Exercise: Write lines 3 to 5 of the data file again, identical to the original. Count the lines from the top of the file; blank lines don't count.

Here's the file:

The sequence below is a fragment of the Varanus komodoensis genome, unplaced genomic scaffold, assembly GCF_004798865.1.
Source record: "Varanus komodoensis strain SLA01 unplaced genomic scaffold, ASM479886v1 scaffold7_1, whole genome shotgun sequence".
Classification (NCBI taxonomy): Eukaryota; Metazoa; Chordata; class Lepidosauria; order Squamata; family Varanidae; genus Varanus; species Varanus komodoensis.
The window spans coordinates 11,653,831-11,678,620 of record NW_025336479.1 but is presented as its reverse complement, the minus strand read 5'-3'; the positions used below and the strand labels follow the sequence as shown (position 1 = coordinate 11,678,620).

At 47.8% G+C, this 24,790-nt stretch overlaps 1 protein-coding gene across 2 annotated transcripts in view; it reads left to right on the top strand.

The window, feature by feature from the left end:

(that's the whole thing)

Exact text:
Classification (NCBI taxonomy): Eukaryota; Metazoa; Chordata; class Lepidosauria; order Squamata; family Varanidae; genus Varanus; species Varanus komodoensis.
The window spans coordinates 11,653,831-11,678,620 of record NW_025336479.1 but is presented as its reverse complement, the minus strand read 5'-3'; the positions used below and the strand labels follow the sequence as shown (position 1 = coordinate 11,678,620).

At 47.8% G+C, this 24,790-nt stretch overlaps 1 protein-coding gene across 2 annotated transcripts in view; it reads left to right on the top strand.